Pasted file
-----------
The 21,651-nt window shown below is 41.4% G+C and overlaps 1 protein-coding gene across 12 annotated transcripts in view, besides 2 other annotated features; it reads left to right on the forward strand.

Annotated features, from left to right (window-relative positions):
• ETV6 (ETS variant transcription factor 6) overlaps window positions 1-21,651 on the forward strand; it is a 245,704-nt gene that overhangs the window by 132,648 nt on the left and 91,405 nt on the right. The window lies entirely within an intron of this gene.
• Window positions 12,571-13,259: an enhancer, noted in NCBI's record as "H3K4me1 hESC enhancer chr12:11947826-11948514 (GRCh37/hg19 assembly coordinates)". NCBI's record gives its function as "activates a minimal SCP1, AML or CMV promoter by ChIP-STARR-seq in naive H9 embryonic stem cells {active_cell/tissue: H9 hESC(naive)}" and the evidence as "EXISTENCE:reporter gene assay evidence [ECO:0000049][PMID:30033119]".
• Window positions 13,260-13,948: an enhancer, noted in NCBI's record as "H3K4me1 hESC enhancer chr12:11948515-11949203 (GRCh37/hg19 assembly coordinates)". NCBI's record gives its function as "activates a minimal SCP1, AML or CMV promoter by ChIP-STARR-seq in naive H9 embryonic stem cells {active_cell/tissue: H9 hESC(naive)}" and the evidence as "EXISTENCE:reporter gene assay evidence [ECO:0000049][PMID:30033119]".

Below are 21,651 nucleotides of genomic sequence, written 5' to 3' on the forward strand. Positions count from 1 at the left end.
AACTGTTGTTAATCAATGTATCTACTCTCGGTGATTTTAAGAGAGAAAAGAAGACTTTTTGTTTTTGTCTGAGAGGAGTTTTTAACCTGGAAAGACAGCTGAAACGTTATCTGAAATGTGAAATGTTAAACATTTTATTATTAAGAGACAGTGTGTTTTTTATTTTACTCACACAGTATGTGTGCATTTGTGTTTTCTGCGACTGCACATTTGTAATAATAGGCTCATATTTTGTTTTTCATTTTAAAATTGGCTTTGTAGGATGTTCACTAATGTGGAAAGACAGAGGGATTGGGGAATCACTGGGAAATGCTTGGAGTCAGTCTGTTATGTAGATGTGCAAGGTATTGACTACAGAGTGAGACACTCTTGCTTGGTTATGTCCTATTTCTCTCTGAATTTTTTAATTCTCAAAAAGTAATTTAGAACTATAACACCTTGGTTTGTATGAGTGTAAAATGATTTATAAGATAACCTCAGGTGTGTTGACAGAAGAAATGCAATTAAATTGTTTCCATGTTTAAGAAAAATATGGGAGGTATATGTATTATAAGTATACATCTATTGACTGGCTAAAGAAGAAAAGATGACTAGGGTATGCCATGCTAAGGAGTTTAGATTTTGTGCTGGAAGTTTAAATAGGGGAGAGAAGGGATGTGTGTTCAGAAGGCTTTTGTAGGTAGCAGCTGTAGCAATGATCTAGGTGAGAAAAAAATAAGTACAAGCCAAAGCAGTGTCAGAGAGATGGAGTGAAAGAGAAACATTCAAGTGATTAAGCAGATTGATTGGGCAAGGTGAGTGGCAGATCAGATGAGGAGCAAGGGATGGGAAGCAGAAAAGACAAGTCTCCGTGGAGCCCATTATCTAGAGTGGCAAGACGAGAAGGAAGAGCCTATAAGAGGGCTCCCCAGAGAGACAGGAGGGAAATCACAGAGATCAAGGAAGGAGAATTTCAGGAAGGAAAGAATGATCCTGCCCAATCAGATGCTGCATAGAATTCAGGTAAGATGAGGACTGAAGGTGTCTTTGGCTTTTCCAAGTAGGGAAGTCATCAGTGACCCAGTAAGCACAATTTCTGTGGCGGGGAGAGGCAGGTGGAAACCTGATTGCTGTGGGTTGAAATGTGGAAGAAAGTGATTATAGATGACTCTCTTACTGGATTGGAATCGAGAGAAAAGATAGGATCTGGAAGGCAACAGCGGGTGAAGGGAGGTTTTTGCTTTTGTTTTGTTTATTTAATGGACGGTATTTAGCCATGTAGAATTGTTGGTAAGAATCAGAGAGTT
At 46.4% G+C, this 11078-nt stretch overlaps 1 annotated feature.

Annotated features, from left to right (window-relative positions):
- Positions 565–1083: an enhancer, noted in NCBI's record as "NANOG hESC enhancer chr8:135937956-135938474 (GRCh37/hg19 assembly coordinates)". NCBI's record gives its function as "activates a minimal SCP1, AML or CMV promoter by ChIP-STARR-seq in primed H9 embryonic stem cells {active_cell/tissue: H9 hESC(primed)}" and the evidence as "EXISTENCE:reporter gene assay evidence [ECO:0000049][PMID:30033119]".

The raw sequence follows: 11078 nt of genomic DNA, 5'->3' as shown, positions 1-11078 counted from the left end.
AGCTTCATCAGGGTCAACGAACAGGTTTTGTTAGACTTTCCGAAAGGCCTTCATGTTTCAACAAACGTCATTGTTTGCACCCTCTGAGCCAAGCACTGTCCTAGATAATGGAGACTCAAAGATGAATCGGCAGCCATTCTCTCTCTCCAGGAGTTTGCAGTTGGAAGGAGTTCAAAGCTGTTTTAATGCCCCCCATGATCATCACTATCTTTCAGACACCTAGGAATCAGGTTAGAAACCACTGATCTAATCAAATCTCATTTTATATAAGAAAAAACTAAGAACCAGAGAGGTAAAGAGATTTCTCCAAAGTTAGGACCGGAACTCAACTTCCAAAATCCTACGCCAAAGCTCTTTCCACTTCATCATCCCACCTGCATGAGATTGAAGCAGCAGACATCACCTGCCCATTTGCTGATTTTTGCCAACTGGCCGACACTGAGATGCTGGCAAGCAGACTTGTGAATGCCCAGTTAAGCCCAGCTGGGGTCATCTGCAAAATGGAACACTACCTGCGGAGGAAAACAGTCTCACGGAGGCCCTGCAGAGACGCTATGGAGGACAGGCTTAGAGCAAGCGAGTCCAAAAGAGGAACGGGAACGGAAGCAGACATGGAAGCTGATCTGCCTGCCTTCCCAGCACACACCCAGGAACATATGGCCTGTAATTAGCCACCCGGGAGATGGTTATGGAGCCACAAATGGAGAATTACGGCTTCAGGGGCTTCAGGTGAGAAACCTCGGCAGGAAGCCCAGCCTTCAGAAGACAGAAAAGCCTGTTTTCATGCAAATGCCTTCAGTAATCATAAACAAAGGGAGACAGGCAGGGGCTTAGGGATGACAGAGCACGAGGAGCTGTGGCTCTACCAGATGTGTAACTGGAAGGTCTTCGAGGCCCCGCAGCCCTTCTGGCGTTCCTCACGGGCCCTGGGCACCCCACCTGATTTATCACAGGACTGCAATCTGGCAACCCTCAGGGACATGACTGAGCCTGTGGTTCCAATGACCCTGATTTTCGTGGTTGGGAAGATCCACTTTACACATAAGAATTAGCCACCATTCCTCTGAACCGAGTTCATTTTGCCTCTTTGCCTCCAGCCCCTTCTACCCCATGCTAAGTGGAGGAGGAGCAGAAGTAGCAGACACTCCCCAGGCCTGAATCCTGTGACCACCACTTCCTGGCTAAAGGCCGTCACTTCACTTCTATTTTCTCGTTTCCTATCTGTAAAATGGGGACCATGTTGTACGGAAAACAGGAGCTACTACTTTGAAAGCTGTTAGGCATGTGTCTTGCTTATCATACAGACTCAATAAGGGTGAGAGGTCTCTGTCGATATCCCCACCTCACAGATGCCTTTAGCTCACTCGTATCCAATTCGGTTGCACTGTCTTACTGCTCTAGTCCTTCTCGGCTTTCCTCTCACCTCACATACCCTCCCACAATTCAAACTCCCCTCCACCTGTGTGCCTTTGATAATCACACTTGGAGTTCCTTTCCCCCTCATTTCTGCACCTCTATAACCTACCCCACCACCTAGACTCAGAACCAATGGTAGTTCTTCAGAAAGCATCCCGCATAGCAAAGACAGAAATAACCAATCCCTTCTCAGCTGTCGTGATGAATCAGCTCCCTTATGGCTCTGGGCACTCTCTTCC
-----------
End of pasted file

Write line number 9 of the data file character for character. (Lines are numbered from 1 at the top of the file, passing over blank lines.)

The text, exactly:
Annotated features, from left to right (window-relative positions):